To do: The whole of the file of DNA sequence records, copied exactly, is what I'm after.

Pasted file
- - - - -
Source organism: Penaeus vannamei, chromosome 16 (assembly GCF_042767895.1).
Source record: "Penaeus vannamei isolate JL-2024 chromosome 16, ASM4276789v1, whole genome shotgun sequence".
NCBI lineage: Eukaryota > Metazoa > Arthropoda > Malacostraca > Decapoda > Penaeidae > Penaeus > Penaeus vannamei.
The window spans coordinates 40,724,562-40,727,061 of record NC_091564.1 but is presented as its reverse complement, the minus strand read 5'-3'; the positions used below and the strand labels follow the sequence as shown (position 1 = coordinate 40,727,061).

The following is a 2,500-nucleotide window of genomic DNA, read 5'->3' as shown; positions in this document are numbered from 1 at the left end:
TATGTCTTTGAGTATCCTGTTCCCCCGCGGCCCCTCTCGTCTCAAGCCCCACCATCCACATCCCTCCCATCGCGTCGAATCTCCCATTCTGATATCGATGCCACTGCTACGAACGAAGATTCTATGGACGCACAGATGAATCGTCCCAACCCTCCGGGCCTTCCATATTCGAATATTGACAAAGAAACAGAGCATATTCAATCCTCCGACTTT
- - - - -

Source organism: Penaeus vannamei, chromosome 16 (assembly GCF_042767895.1).
Source record: "Penaeus vannamei isolate JL-2024 chromosome 16, ASM4276789v1, whole genome shotgun sequence".
NCBI lineage: Eukaryota > Metazoa > Arthropoda > Malacostraca > Decapoda > Penaeidae > Penaeus > Penaeus vannamei.
The window spans coordinates 40,724,562-40,727,061 of record NC_091564.1 but is presented as its reverse complement, the minus strand read 5'-3'; the positions used below and the strand labels follow the sequence as shown (position 1 = coordinate 40,727,061).

The following is a 2,500-nucleotide window of genomic DNA, read 5'->3' as shown; positions in this document are numbered from 1 at the left end:
TATGTCTTTGAGTATCCTGTTCCCCCGCGGCCCCTCTCGTCTCAAGCCCCACCATCCACATCCCTCCCATCGCGTCGAATCTCCCATTCTGATATCGATGCCACTGCTACGAACGAAGATTCTATGGACGCACAGATGAATCGTCCCAACCCTCCGGGCCTTCCATATTCGAATATTGACAAAGAAACAGAGCATATTCAATCCTCCGACTTT